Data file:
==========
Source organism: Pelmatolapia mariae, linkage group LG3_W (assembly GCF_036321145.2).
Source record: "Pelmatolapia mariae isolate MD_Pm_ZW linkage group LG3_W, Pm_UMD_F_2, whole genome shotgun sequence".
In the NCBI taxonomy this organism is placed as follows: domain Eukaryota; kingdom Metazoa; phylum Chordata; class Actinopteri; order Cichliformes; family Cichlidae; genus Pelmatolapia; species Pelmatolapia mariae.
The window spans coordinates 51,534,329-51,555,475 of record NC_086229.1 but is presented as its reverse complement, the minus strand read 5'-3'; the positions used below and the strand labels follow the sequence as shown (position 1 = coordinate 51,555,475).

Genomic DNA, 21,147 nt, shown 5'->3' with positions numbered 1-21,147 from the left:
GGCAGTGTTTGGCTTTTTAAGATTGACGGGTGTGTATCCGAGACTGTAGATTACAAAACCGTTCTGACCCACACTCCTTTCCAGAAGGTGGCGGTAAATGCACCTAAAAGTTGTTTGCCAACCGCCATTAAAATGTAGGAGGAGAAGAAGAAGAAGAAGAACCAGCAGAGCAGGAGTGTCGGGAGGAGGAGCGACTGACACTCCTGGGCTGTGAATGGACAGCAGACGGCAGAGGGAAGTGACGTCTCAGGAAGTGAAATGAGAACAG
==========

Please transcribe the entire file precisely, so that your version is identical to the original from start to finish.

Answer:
Source organism: Pelmatolapia mariae, linkage group LG3_W (assembly GCF_036321145.2).
Source record: "Pelmatolapia mariae isolate MD_Pm_ZW linkage group LG3_W, Pm_UMD_F_2, whole genome shotgun sequence".
In the NCBI taxonomy this organism is placed as follows: domain Eukaryota; kingdom Metazoa; phylum Chordata; class Actinopteri; order Cichliformes; family Cichlidae; genus Pelmatolapia; species Pelmatolapia mariae.
The window spans coordinates 51,534,329-51,555,475 of record NC_086229.1 but is presented as its reverse complement, the minus strand read 5'-3'; the positions used below and the strand labels follow the sequence as shown (position 1 = coordinate 51,555,475).

Genomic DNA, 21,147 nt, shown 5'->3' with positions numbered 1-21,147 from the left:
GGCAGTGTTTGGCTTTTTAAGATTGACGGGTGTGTATCCGAGACTGTAGATTACAAAACCGTTCTGACCCACACTCCTTTCCAGAAGGTGGCGGTAAATGCACCTAAAAGTTGTTTGCCAACCGCCATTAAAATGTAGGAGGAGAAGAAGAAGAAGAAGAACCAGCAGAGCAGGAGTGTCGGGAGGAGGAGCGACTGACACTCCTGGGCTGTGAATGGACAGCAGACGGCAGAGGGAAGTGACGTCTCAGGAAGTGAAATGAGAACAG